Material investigations and simulation tools towards a design strategy for an ultrasonic densitometer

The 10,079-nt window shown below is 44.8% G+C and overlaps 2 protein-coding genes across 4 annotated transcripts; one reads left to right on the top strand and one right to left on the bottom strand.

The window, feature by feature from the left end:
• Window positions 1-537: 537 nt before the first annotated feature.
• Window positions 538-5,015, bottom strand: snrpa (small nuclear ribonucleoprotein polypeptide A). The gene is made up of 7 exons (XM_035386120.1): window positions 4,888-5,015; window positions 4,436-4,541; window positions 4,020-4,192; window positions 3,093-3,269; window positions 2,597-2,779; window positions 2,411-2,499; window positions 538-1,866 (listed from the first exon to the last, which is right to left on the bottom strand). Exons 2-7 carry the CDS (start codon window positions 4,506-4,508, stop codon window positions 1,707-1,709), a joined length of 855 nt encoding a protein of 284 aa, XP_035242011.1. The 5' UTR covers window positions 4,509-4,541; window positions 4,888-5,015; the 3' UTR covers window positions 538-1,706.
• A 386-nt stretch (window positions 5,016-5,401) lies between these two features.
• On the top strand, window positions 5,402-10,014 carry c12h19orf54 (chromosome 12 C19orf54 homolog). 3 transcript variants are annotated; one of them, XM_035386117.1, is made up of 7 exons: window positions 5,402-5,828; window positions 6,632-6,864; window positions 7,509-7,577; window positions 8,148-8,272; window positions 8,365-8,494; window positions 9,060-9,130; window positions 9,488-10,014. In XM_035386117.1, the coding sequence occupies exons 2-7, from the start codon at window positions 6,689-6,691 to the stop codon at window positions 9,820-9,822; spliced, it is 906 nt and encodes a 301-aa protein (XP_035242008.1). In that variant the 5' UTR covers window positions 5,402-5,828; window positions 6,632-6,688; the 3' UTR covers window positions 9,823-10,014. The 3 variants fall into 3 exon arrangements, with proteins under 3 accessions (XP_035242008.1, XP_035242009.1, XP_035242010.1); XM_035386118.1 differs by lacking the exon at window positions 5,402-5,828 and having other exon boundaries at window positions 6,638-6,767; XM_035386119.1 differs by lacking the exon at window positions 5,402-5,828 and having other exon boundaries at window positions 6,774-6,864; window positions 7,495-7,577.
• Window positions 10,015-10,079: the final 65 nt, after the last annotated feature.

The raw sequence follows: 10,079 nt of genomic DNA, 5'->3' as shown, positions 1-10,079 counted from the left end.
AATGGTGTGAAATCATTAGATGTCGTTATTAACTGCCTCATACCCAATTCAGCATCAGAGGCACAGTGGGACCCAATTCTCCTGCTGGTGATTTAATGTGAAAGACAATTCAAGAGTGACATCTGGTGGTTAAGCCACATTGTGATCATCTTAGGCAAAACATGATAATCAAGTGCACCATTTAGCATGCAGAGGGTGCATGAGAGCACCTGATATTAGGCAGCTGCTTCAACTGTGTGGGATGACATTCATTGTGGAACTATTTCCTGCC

Abstract: The purpose of the research described in the thesis has been to improve the accuracy, precision and reliability of an ultrasonic densitometer for liquids in general. Its practical application is a stand-alone device or, in combination with an ultrasonic volumetric flow meter, an all-ultrasonic mass flow meter. The work shows that the densitometer is reliable at different though steady temperatures. Changes in temperature alter the characteristics of the densitometer. Recognition of one of these alterations enables one to compensate for the thermal influence. The presence of thermal gradients in the densitometer due to thermal transients can be recognized and handled properly. A simulation tool is refined to aid in the design of the densitometer to include spectral and thermal dependencies of the sensor materials. The model described by the simulation tool is compared successfully with actual ultrasonic systems. The simulation tool is used to predict the received electrical signal of a two-transducer ultrasonic mass flow meter. The simulation tool is also used to investigate the effects of transducer variations on flow measurement errors in a volumetric flow meter. When the two transducers are not identical, there is a difference in the times of flight of the ultrasonic pulses used to calculate the flow velocity, which should not occur when the fluid is stationary. The simulation tool is based on the electronic simulation software SPICE, which aids in the design of the associated electronics. To incorporate the spectral and thermal dependencies of polymers used in the densitometer into the simulation tool, their characteristics have been explored. The superposition of frequency and temperature of their characteristics is used and parametric surfaces are proposed. The problem however is that those characteristics are not commonly found for most polymers. Signal processing techniques are applied to two densitometers for solids to illustrate the extraction of information from the measured signals as well as their drawbacks. The same signal processing methods provide the densitometer for liquids a means to achieve better accuracy, precision and reliability.

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